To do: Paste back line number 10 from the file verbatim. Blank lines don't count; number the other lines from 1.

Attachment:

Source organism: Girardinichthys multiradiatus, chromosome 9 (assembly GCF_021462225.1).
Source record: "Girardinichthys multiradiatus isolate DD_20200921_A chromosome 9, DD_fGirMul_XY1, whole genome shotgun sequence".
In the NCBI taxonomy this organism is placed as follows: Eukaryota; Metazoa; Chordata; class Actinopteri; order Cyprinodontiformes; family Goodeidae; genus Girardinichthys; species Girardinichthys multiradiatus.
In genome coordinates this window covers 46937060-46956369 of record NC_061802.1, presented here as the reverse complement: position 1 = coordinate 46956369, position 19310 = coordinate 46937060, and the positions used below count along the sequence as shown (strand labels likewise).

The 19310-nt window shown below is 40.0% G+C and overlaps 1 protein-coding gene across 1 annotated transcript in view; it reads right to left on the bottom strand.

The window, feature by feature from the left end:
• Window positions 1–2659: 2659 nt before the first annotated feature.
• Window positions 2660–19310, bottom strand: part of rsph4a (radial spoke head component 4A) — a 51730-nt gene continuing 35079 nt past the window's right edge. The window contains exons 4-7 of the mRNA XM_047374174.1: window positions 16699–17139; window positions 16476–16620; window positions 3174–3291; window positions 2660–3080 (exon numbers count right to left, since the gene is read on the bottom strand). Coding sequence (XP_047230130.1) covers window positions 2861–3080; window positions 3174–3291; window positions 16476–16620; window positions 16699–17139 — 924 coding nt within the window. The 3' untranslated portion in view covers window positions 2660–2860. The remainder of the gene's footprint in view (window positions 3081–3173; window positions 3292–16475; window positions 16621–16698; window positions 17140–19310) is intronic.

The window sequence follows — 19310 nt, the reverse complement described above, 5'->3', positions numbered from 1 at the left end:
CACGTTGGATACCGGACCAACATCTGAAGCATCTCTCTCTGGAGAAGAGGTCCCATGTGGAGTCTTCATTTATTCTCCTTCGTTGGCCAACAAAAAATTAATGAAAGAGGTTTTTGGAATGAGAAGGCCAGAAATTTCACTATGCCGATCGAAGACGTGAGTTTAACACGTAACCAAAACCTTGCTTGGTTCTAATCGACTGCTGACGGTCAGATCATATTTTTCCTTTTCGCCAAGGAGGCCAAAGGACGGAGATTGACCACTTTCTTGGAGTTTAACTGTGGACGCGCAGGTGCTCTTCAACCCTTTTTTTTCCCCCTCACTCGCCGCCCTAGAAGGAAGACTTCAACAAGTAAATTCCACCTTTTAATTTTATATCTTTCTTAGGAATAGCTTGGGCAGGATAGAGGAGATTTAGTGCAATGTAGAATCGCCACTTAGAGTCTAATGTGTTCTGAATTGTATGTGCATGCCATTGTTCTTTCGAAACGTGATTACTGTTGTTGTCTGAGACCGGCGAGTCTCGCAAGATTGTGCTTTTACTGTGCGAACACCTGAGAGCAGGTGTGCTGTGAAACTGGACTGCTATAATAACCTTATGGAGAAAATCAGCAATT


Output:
CACGTTGGATACCGGACCAACATCTGAAGCATCTCTCTCTGGAGAAGAGGTCCCATGTGGAGTCTTCATTTATTCTCCTTCGTTGGCCAACAAAAAATTAATGAAAGAGGTTTTTGGAATGAGAAGGCCAGAAATTTCACTATGCCGATCGAAGACGTGAGTTTAACACGTAACCAAAACCTTGCTTGGTTCTAATCGACTGCTGACGGTCAGATCATATTTTTCCTTTTCGCCAAGGAGGCCAAAGGACGGAGATTGACCACTTTCTTGGAGTTTAACTGTGGACGCGCAGGTGCTCTTCAACCCTTTTTTTTCCCCCTCACTCGCCGCCCTAGAAGGAAGACTTCAACAAGTAAATTCCACCTTTTAATTTTATATCTTTCTTAGGAATAGCTTGGGCAGGATAGAGGAGATTTAGTGCAATGTAGAATCGCCACTTAGAGTCTAATGTGTTCTGAATTGTATGTGCATGCCATTGTTCTTTCGAAACGTGATTACTGTTGTTGTCTGAGACCGGCGAGTCTCGCAAGATTGTGCTTTTACTGTGCGAACACCTGAGAGCAGGTGTGCTGTGAAACTGGACTGCTATAATAACCTTATGGAGAAAATCAGCAATT